Tuesday, June 27, 2017

Liberal Morality Emasculating, argues noted Political Pseudoscientist

Dateline: WASHINGTON, D.C.—Horace Mollycoddle, political pseudoscientist at the Machiavelli Institute, has theorized in his interview with Subversion Magazine, that being morally right on the political issues is correlated with being a wimp or a sissy, which is why politicians who need to best each other in the bloodsport of politics either can’t justify their policies or are unwilling to fight for what’s right.

Quoting Yeats, Mollycoddle said, “The best lack all conviction, while the worst are full of passionate intensity.”

Liberalism is more rational and ethical than conservatism, according to Mollycoddle, and liberalism entails assigning equal rights to women and minorities “whose feminine interests and slave morality rub off on liberal men, draining liberals in general of the strength to wage war on the manifest villainy of so-called conservatives.”

Thus, in the United States, Republicans trounce Democrats and “push their odious ‘free-market’ policies of plutocracy and their anachronistic and incoherent family values to evermore insane extremes. Alternatively, liberals somehow scrape together a victory, but lack the stomach to apply their progressive principles, as in the case of Bill Clinton or Barack Obama.” Mollycoddle added that Hillary Clinton would likewise have governed as a neoliberal centrist, had she defeated Donald Trump in 2016.

Mollycoddle therefore posits a Wuss Factor that renders liberals “girly-men,” as Arnold Schwarzenegger called them. “This is the flip-side of Obama’s famous lack of ‘drama’: he didn’t create any drama while in office only because he didn’t care about anything, which is why, in turn, he didn’t fight for anything.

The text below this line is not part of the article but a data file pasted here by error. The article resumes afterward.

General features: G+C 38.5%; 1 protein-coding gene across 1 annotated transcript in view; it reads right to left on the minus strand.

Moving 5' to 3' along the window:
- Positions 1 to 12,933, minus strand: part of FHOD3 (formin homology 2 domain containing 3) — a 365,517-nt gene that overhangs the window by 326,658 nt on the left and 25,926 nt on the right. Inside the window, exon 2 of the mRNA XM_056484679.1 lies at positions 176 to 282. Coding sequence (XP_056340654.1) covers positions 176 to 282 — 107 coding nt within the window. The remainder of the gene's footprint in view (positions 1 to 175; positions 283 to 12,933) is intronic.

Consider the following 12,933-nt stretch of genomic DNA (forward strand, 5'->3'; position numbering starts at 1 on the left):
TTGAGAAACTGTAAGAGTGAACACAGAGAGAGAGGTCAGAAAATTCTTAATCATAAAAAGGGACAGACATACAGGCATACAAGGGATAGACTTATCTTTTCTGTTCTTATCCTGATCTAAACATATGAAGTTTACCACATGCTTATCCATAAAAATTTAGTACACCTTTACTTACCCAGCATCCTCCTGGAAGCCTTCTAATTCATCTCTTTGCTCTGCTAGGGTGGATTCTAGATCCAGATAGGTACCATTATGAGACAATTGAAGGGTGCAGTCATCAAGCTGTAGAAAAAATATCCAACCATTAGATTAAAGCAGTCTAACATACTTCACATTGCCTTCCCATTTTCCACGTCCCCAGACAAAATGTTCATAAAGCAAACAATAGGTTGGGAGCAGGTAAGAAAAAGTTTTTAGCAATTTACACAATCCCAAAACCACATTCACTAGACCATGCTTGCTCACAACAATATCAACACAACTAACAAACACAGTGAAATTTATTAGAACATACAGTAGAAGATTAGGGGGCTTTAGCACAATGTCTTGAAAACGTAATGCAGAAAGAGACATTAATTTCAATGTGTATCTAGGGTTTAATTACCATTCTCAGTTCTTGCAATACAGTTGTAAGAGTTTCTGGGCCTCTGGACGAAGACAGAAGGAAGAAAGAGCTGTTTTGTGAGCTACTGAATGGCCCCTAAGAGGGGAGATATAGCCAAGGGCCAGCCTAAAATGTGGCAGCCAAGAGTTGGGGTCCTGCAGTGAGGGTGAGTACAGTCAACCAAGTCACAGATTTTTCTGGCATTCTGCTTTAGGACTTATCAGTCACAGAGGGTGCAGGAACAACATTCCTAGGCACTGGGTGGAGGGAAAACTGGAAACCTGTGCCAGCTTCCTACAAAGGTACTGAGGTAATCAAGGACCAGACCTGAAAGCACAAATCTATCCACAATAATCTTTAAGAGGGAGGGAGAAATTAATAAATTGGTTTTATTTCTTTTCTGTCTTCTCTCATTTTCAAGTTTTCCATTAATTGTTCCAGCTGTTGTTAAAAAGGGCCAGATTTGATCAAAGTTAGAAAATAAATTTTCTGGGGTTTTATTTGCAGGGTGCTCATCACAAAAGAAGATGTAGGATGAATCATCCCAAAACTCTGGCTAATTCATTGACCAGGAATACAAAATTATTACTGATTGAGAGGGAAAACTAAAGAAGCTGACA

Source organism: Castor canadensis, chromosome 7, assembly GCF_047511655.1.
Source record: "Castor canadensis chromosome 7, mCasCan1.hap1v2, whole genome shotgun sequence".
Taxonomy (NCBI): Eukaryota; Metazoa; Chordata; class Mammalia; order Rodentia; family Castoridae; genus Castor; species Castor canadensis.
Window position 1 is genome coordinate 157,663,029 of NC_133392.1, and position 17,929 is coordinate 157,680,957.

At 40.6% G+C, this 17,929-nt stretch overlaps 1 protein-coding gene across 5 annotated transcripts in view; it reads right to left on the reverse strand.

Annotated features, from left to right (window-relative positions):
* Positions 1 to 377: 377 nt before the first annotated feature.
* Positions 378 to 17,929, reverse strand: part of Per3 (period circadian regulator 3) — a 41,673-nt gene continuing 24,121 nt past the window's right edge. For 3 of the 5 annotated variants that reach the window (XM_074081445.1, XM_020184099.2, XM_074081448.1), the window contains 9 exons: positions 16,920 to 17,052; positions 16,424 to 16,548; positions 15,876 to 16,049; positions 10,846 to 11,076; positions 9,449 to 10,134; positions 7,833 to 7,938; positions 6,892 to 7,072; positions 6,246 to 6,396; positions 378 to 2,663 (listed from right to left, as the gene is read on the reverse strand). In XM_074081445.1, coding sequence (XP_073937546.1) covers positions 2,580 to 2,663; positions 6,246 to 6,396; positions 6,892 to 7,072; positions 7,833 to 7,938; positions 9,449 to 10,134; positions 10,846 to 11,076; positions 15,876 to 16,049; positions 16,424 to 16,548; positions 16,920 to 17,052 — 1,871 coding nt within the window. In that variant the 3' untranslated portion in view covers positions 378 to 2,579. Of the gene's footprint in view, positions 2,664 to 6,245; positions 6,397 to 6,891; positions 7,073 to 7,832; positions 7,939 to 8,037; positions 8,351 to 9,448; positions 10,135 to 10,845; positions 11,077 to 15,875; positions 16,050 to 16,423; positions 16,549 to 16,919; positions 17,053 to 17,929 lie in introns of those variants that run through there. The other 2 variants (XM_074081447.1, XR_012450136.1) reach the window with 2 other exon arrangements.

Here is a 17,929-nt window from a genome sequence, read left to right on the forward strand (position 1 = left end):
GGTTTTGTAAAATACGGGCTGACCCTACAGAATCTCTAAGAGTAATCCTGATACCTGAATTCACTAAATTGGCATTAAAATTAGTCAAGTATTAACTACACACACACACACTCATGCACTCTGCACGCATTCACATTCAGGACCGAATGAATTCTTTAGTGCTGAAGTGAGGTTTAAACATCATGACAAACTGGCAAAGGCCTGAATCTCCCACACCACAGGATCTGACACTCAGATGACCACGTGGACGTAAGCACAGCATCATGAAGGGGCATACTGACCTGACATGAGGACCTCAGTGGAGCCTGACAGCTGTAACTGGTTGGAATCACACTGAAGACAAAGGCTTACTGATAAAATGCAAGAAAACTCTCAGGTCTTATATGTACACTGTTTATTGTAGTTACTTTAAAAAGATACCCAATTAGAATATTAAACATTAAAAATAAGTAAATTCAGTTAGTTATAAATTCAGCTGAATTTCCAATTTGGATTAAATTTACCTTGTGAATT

Obama’s defenders have said he’s cerebral rather than spineless or nihilistic, but Mollycoddle contends that “intellectualism, as in Woody Allen’s perennial movie character or Dostoevsky’s ‘mouse’ in Notes from the Underground, can provide cover for cowardice.” Instead of admitting to “a lack of the irrational inner strength that’s often needed to take decisive action, the hyper-aware intellectual will rationalize in an endless cycle of doubts and half-measures.”

Obama didn’t fight for a public option in the healthcare debate, said Mollycoddle, and so he will “suffer the irony that ‘Obamacare’ may be repealed even though Obama’s Affordable Care Act wasn’t at all a progressive alternative but was a conservative, Romney-style non-solution to the problems with the American healthcare system. And when he discovered that Vladimir Putin was waging cyberwar against the US in its 2016 presidential election, Obama dithered and choked instead of punishing Russia.